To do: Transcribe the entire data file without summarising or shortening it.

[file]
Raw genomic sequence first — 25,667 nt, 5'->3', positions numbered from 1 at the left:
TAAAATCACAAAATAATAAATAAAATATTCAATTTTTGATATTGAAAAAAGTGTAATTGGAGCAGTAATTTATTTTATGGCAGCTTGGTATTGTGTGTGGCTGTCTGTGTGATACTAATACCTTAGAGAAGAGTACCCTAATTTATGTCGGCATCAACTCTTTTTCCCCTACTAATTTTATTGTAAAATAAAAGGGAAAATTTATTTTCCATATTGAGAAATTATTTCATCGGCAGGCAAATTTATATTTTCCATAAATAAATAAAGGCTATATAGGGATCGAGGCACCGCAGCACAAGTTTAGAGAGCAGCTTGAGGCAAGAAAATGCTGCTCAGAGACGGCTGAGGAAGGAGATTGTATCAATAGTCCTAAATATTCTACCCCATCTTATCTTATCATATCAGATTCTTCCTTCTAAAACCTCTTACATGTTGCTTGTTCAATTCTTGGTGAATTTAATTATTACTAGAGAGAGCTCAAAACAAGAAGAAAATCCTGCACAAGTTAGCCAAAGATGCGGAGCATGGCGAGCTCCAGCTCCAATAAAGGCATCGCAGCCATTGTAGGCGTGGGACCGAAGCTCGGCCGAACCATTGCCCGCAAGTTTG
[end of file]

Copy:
Raw genomic sequence first — 25,667 nt, 5'->3', positions numbered from 1 at the left:
TAAAATCACAAAATAATAAATAAAATATTCAATTTTTGATATTGAAAAAAGTGTAATTGGAGCAGTAATTTATTTTATGGCAGCTTGGTATTGTGTGTGGCTGTCTGTGTGATACTAATACCTTAGAGAAGAGTACCCTAATTTATGTCGGCATCAACTCTTTTTCCCCTACTAATTTTATTGTAAAATAAAAGGGAAAATTTATTTTCCATATTGAGAAATTATTTCATCGGCAGGCAAATTTATATTTTCCATAAATAAATAAAGGCTATATAGGGATCGAGGCACCGCAGCACAAGTTTAGAGAGCAGCTTGAGGCAAGAAAATGCTGCTCAGAGACGGCTGAGGAAGGAGATTGTATCAATAGTCCTAAATATTCTACCCCATCTTATCTTATCATATCAGATTCTTCCTTCTAAAACCTCTTACATGTTGCTTGTTCAATTCTTGGTGAATTTAATTATTACTAGAGAGAGCTCAAAACAAGAAGAAAATCCTGCACAAGTTAGCCAAAGATGCGGAGCATGGCGAGCTCCAGCTCCAATAAAGGCATCGCAGCCATTGTAGGCGTGGGACCGAAGCTCGGCCGAACCATTGCCCGCAAGTTTG